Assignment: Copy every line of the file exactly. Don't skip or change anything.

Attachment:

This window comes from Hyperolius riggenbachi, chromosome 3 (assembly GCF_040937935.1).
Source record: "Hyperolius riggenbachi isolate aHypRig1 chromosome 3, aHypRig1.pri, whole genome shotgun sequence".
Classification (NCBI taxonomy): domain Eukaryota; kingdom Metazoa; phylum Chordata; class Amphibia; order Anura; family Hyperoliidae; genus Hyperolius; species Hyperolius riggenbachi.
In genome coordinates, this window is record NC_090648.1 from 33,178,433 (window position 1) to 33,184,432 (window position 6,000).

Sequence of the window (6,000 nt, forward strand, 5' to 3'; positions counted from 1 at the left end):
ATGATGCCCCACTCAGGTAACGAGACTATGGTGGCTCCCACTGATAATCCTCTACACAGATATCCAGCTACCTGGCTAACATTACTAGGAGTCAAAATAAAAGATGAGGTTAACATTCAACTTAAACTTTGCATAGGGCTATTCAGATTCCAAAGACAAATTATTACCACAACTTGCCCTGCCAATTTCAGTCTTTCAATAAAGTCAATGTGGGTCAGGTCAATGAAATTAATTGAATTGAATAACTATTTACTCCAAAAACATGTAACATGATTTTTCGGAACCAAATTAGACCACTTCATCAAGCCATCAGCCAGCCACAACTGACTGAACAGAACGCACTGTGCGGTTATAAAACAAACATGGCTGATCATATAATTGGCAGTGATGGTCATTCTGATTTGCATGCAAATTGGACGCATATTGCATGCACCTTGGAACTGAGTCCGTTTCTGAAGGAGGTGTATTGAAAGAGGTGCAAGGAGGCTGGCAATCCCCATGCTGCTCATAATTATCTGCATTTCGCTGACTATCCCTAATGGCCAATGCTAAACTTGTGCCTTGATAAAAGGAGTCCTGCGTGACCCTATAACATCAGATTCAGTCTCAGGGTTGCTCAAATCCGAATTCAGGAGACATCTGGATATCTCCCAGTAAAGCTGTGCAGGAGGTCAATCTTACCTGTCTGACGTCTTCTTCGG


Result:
This window comes from Hyperolius riggenbachi, chromosome 3 (assembly GCF_040937935.1).
Source record: "Hyperolius riggenbachi isolate aHypRig1 chromosome 3, aHypRig1.pri, whole genome shotgun sequence".
Classification (NCBI taxonomy): domain Eukaryota; kingdom Metazoa; phylum Chordata; class Amphibia; order Anura; family Hyperoliidae; genus Hyperolius; species Hyperolius riggenbachi.
In genome coordinates, this window is record NC_090648.1 from 33,178,433 (window position 1) to 33,184,432 (window position 6,000).

Sequence of the window (6,000 nt, forward strand, 5' to 3'; positions counted from 1 at the left end):
ATGATGCCCCACTCAGGTAACGAGACTATGGTGGCTCCCACTGATAATCCTCTACACAGATATCCAGCTACCTGGCTAACATTACTAGGAGTCAAAATAAAAGATGAGGTTAACATTCAACTTAAACTTTGCATAGGGCTATTCAGATTCCAAAGACAAATTATTACCACAACTTGCCCTGCCAATTTCAGTCTTTCAATAAAGTCAATGTGGGTCAGGTCAATGAAATTAATTGAATTGAATAACTATTTACTCCAAAAACATGTAACATGATTTTTCGGAACCAAATTAGACCACTTCATCAAGCCATCAGCCAGCCACAACTGACTGAACAGAACGCACTGTGCGGTTATAAAACAAACATGGCTGATCATATAATTGGCAGTGATGGTCATTCTGATTTGCATGCAAATTGGACGCATATTGCATGCACCTTGGAACTGAGTCCGTTTCTGAAGGAGGTGTATTGAAAGAGGTGCAAGGAGGCTGGCAATCCCCATGCTGCTCATAATTATCTGCATTTCGCTGACTATCCCTAATGGCCAATGCTAAACTTGTGCCTTGATAAAAGGAGTCCTGCGTGACCCTATAACATCAGATTCAGTCTCAGGGTTGCTCAAATCCGAATTCAGGAGACATCTGGATATCTCCCAGTAAAGCTGTGCAGGAGGTCAATCTTACCTGTCTGACGTCTTCTTCGG